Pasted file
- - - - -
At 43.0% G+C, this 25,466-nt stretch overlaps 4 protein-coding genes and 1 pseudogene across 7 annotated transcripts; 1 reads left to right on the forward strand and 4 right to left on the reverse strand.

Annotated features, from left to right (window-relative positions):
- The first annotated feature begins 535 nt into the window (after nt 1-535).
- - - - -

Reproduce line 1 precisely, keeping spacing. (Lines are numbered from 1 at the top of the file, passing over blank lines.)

At 43.0% G+C, this 25,466-nt stretch overlaps 4 protein-coding genes and 1 pseudogene across 7 annotated transcripts; 1 reads left to right on the forward strand and 4 right to left on the reverse strand.